Back in Milan, the sun is setting over the enormous terrace of Gerard’s hotel room. He’s in the middle of a European press tour, and despite his frequent proclamations that My Chemical Romance have constantly chosen the hard road over the easy money — they’ve made a habit of saying no to things other emo bands have gorged on, such as advertisements and lucrative publishing deals — he’s clearly gained a taste for the finer things. The hotel is one of Milan’s fanciest — and priciest — and his first order of business upon arriving was to upgrade to a master suite, which now serves as the opulent setting for a long talk about fear; specifically, the creeping, paralyzing kind that has plagued him his whole life and nearly undid the band during the recording of The Black Parade. Spread out in front of him are the essentials: the ever-present cigarettes and countless bottles of Diet Coke and sparkling water. Near-constant intake of nicotine and caffeine is the only vice that remains in Gerard’s life after bottoming out on booze, pills and blow in 2004. “What we achieve keeps me sober,” he says. “I know the minute I touch a drink again is the minute I lose everything that I’ve got.”

On Gerard’s journey from stage-fright-addled addict to world-beating frontman he has had two very different mentors. The first was Bert McCracken, the troubled singer for the Utah screamo band the Used. While touring together in 2003, Bert and Gerard became ferocious party buddies, wasting night after night draining hotel room minibars and bullshitting (a numbing existence eulogized to perfection on The Black Parade’s “The Sharpest Lives”). For a time, the two were inseparable — joining each other onstage, name-checking each other in lyrics and even collaborating on a charity cover of “Under Pressure.” But when Way cleaned up, the relationship soured and soon McCracken was trash-talking MCR. The last time Gerard saw McCracken was at the San Diego stop of the Warped Tour 2005. “It was really unfortunate,” says Way. “We were about to take the stage and he was standing with a megaphone trying to get kids not to watch us. We just hit the feedback and drowned him out.” (McCracken declined a request for comment.)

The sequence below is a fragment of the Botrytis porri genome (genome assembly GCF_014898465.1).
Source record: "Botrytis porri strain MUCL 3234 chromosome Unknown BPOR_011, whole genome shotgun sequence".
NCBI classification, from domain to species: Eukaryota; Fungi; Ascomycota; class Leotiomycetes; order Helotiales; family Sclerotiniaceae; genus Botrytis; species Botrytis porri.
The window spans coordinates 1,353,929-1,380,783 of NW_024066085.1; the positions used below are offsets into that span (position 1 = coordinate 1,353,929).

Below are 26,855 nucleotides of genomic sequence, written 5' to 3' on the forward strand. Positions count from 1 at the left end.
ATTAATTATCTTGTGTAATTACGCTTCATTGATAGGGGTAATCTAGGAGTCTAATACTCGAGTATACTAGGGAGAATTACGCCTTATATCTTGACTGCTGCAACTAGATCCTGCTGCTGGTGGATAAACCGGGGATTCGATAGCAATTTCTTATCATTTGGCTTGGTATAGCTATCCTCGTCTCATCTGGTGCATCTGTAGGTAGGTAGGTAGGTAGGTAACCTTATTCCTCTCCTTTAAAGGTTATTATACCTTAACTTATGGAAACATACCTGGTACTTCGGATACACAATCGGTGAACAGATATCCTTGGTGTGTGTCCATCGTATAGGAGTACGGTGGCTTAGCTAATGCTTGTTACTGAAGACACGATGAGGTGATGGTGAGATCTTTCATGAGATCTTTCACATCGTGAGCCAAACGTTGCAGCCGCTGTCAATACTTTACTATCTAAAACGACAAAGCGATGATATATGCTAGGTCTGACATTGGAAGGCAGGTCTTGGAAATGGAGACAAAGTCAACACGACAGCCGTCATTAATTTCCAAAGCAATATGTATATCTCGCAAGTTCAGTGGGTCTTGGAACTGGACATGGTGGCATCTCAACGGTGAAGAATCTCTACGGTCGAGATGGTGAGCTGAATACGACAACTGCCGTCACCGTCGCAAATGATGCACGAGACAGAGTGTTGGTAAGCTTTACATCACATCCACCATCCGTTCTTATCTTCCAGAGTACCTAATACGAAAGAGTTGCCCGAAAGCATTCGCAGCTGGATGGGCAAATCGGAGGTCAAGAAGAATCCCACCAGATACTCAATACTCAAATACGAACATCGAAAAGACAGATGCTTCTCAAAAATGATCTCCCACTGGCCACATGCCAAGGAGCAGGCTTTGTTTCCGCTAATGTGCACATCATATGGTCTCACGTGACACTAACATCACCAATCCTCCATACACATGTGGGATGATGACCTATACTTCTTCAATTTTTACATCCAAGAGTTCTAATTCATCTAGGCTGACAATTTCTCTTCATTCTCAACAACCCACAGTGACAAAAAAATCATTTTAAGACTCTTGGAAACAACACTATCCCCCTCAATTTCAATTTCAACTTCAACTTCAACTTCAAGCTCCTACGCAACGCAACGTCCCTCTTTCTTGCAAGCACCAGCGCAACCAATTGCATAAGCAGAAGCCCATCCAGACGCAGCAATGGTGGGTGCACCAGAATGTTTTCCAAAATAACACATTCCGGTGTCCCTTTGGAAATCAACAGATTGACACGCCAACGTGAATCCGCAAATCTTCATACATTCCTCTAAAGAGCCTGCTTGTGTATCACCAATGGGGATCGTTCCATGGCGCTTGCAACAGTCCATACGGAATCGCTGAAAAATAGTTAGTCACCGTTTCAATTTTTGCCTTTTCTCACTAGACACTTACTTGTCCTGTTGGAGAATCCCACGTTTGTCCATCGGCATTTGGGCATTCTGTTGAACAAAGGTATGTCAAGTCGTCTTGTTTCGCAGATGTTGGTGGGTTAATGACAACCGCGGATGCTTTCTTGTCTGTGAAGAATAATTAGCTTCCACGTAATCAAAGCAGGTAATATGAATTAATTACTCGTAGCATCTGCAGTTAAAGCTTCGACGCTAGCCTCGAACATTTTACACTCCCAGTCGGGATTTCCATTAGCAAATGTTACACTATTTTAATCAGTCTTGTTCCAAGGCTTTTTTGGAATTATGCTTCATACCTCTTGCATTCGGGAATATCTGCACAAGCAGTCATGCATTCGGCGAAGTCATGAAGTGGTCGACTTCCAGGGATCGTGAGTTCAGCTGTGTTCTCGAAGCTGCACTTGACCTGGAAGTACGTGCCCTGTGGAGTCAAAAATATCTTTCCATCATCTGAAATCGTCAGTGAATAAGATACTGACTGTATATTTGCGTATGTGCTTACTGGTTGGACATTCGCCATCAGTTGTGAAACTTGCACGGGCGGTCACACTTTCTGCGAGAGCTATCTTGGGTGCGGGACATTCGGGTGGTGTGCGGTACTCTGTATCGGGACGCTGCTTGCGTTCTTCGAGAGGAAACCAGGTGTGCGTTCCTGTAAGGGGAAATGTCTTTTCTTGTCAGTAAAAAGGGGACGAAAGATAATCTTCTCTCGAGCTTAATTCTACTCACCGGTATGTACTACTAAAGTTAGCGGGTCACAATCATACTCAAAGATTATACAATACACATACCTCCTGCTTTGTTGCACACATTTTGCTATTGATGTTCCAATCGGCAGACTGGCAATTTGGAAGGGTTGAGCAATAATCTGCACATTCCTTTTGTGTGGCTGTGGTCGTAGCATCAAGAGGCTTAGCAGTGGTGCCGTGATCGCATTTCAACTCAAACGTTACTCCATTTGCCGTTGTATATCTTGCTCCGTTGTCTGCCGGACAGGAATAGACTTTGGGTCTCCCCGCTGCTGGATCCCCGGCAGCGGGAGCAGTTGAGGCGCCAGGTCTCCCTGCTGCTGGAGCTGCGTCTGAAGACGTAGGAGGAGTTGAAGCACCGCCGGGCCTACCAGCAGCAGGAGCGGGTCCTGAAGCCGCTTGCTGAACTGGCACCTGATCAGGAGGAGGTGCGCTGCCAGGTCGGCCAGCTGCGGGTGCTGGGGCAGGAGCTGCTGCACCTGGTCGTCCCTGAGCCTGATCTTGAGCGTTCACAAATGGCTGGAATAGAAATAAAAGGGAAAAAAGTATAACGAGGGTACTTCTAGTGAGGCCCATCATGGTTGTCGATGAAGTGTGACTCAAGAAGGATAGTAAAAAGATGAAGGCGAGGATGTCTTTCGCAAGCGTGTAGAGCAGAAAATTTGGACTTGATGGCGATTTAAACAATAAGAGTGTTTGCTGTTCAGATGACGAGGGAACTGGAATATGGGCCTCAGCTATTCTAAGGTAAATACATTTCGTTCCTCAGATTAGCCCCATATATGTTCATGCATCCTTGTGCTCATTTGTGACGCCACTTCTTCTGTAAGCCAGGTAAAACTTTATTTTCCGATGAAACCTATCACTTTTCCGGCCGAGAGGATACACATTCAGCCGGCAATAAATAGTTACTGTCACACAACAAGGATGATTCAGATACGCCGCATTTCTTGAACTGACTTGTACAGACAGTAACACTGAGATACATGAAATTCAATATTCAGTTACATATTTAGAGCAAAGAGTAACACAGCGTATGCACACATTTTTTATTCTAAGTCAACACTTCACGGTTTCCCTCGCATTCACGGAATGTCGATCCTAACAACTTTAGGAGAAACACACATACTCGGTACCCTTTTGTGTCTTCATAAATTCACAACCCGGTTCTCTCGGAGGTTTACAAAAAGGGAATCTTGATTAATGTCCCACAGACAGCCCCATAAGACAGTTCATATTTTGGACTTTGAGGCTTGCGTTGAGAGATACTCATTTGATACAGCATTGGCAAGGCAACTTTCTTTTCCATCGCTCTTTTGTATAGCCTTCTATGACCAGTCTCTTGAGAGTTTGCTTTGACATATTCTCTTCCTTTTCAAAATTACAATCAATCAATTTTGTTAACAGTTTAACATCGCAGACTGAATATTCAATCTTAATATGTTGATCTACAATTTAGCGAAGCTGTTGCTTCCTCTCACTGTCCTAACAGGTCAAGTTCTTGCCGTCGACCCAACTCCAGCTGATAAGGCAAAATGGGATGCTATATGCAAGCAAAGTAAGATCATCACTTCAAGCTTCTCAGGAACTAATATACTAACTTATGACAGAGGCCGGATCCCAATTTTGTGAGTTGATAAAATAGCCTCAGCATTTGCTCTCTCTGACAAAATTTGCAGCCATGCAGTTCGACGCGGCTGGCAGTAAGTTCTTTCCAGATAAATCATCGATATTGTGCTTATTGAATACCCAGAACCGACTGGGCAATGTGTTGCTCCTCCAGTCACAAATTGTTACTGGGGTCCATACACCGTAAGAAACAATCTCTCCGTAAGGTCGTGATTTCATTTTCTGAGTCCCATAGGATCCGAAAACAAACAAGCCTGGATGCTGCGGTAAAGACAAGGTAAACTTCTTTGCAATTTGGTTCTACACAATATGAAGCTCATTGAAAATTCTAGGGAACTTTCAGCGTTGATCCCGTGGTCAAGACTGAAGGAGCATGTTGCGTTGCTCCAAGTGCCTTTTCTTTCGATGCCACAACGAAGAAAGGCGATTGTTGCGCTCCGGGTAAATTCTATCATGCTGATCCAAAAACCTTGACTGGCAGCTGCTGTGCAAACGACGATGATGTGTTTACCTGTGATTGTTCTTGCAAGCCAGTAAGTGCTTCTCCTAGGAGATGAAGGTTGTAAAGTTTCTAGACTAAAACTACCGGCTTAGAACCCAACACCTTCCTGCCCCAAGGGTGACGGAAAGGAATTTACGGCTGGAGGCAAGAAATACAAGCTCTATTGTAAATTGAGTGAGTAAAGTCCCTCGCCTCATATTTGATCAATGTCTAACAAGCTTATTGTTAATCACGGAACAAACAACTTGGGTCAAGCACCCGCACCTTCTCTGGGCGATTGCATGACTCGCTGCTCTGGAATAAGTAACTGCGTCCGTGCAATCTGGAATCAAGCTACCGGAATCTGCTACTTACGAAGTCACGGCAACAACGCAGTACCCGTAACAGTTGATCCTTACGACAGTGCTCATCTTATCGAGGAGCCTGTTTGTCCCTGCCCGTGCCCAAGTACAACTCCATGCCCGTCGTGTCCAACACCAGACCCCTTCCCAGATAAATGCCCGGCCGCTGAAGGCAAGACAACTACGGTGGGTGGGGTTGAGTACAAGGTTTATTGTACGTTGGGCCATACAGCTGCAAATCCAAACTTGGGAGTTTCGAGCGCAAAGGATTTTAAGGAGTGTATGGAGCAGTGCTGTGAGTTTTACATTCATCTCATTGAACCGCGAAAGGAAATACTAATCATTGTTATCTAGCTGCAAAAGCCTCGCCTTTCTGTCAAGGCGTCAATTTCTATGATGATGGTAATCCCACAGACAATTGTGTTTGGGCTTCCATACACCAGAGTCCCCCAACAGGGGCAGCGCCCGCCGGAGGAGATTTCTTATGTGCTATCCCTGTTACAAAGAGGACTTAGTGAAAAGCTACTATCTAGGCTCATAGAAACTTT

Mentor number two in the evolution of Gerard Way was a more stable figure: Green Day’s Billie Joe Armstrong, who took Gerard under his wing when MCR opened a leg of the American Idiot tour. “We had bought these toy lightsabers for Green Day’s kids,” Gerard remembers, “but we kept fucking around with them in the parking lot. So one night Billie and I had a lightsaber battle for fun — he’s a total red-lightsaber, Vader guy, by the way — and we talked about what happened to them after Dookie. He said the biggest mistake they had made was to be angry about the success. What I got from him was personal: Don’t hold back; be what you are and don’t be ashamed of it. Don’t be afraid to take it by the balls.”